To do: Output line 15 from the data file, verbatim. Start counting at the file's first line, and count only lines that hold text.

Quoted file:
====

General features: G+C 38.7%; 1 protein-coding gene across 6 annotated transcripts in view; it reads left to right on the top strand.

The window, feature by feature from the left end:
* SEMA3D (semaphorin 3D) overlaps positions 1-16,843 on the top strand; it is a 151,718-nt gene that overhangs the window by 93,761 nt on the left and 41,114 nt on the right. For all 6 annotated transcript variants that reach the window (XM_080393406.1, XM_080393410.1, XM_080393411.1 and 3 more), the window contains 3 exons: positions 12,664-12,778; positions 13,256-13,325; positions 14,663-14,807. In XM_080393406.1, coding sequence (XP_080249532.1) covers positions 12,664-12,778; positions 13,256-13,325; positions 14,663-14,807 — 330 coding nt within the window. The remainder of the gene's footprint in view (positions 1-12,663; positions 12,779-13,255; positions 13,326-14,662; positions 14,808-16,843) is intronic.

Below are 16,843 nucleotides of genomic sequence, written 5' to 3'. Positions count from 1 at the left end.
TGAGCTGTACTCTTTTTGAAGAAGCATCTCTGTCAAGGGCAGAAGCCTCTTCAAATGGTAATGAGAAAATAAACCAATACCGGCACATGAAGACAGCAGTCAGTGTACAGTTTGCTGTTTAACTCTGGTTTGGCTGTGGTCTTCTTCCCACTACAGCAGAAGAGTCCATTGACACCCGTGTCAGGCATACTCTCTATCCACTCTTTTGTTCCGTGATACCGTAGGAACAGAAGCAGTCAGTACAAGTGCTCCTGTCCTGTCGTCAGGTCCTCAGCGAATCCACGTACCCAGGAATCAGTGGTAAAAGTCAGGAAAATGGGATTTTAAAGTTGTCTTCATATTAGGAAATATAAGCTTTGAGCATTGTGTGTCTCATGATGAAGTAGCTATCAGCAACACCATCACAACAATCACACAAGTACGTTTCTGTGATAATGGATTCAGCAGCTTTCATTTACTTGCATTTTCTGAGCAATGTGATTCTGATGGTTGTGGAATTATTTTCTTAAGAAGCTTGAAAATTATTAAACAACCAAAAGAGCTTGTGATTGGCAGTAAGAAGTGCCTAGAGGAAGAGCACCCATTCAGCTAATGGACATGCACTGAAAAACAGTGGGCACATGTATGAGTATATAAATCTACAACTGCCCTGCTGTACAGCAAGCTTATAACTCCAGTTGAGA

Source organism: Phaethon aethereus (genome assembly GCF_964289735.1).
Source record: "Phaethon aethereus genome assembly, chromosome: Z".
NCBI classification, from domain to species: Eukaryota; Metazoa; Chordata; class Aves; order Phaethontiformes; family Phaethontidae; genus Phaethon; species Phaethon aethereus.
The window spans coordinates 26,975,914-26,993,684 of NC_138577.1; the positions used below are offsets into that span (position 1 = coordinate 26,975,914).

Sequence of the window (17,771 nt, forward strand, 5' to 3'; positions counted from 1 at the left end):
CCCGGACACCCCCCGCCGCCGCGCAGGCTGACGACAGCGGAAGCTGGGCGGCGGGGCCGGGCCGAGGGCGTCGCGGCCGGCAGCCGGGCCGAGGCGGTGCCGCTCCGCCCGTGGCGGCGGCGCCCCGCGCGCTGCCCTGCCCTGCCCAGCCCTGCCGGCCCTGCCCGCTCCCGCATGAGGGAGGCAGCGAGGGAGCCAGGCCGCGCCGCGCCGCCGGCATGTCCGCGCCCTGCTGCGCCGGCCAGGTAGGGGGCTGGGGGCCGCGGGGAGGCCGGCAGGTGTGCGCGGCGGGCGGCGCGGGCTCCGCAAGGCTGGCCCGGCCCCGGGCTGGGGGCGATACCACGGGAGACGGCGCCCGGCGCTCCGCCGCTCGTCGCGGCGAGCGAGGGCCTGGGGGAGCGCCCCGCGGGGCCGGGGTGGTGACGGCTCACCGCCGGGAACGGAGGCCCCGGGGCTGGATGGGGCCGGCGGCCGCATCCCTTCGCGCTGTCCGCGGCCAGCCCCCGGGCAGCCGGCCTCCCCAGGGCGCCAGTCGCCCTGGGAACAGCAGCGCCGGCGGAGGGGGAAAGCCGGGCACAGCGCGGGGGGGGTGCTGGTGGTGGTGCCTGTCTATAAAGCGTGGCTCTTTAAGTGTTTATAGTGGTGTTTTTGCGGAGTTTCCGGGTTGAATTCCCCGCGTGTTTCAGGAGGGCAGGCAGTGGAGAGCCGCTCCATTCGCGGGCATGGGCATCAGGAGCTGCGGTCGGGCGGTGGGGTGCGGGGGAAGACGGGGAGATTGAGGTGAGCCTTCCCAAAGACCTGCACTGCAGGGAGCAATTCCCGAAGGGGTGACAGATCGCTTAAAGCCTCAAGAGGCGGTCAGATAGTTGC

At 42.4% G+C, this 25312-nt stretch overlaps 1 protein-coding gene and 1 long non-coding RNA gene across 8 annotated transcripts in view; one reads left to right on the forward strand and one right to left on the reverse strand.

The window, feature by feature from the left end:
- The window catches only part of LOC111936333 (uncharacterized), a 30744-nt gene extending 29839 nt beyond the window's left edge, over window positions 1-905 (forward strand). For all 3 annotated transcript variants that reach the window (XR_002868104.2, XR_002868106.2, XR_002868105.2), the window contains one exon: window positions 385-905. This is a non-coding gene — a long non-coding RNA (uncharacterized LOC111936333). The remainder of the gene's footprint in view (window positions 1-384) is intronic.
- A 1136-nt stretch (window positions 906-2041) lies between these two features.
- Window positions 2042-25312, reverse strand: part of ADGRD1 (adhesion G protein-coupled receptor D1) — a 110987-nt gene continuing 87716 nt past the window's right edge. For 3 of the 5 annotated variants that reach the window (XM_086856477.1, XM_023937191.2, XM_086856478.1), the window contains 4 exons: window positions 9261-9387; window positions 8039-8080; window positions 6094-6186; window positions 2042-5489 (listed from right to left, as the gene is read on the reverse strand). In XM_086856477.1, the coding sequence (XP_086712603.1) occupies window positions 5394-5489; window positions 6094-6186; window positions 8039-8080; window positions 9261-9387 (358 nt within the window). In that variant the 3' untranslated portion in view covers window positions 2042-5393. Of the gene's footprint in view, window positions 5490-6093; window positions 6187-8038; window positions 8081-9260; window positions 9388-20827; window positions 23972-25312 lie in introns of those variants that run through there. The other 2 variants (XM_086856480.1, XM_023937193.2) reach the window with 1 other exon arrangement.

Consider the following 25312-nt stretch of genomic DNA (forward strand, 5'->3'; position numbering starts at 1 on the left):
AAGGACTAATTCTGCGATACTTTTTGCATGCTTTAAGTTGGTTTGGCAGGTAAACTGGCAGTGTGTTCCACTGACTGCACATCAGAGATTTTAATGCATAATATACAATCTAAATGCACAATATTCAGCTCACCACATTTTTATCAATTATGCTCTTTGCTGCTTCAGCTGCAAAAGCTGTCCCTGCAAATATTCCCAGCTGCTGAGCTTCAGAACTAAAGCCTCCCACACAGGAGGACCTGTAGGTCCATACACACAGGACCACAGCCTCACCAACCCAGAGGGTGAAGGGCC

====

- A 1136-nt stretch (window positions 906-2041) lies between these two features.